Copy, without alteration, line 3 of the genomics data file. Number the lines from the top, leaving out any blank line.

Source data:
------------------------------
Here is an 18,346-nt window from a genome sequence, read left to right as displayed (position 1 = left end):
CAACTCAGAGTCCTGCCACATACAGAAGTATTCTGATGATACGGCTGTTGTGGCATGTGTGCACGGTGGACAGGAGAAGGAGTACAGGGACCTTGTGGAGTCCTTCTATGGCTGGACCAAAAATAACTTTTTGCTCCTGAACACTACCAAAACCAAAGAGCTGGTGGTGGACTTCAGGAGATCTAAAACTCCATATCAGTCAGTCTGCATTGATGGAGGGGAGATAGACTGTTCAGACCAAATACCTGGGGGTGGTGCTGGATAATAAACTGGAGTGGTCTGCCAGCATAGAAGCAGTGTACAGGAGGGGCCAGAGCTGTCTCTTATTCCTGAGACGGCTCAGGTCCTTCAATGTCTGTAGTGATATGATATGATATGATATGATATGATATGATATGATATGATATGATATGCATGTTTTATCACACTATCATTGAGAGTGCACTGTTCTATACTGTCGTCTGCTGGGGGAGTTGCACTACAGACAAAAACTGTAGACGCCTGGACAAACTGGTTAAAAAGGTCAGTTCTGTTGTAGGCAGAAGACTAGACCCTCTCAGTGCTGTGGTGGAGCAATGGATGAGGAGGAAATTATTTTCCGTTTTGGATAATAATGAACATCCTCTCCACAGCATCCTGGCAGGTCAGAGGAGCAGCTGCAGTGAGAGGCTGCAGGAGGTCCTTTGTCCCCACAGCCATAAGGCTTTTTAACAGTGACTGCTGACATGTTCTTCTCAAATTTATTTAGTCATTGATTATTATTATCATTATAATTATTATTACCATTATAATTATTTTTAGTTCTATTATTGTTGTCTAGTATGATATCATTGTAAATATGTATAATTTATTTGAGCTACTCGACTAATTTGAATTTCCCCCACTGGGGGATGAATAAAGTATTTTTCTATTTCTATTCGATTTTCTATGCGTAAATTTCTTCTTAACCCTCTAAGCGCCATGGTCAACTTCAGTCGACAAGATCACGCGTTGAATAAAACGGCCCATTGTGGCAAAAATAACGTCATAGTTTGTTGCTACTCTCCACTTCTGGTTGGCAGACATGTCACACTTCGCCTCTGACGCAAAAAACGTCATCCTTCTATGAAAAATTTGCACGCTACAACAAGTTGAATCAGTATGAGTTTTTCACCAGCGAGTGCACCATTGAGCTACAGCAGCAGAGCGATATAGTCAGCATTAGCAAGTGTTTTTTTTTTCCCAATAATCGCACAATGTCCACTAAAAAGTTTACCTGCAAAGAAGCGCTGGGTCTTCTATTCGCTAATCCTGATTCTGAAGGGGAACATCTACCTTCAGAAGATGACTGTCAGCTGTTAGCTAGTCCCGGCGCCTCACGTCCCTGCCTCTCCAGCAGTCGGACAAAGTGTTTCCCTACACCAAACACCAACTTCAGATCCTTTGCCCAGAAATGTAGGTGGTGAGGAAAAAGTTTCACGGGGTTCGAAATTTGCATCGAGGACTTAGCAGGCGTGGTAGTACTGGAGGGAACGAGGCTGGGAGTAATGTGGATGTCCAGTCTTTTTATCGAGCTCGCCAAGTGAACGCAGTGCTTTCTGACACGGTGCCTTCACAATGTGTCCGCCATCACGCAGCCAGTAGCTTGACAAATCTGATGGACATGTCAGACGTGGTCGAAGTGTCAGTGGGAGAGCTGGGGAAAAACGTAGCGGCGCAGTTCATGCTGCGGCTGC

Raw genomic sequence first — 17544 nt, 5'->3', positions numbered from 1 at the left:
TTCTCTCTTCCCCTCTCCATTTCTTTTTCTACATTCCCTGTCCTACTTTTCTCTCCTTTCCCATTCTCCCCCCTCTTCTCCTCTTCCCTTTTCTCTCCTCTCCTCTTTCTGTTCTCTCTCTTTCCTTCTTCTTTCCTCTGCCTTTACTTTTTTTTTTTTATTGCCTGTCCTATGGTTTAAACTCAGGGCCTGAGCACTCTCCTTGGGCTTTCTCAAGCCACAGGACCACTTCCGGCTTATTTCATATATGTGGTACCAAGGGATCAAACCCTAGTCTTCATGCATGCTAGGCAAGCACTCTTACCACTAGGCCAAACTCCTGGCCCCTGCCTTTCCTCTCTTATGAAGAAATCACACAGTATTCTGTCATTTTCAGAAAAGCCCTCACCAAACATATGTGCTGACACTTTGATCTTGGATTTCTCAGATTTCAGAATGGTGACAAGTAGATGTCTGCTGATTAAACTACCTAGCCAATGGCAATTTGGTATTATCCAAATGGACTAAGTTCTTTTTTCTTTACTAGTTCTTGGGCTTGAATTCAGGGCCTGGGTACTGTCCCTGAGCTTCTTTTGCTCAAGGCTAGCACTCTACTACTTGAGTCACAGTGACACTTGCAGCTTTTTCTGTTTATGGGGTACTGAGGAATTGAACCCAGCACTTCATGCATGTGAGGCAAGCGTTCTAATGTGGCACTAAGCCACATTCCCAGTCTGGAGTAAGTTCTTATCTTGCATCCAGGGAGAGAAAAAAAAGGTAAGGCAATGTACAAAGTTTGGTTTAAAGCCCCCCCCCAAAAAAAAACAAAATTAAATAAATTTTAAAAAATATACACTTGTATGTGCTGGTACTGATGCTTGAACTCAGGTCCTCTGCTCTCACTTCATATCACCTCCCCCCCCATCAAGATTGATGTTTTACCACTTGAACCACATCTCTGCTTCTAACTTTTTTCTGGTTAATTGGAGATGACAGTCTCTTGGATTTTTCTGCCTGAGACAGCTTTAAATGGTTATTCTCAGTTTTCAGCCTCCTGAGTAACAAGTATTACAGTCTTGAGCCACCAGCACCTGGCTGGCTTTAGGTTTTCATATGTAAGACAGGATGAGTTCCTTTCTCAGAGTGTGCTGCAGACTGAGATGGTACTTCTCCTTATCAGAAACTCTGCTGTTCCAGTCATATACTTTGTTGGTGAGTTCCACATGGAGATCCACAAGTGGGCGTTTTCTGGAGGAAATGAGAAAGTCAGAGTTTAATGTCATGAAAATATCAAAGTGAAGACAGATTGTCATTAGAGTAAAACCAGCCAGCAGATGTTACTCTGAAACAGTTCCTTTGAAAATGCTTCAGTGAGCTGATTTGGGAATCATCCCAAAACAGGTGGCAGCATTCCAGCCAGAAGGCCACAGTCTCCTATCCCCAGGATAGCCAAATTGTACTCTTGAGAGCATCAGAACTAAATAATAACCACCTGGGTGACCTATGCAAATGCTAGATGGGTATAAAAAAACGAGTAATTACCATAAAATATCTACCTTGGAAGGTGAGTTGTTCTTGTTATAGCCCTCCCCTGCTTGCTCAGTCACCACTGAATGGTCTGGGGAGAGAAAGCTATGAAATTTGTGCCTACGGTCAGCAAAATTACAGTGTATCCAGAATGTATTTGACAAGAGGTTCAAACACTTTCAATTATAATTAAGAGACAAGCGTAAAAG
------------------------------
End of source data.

Raw genomic sequence first — 17544 nt, 5'->3', positions numbered from 1 at the left: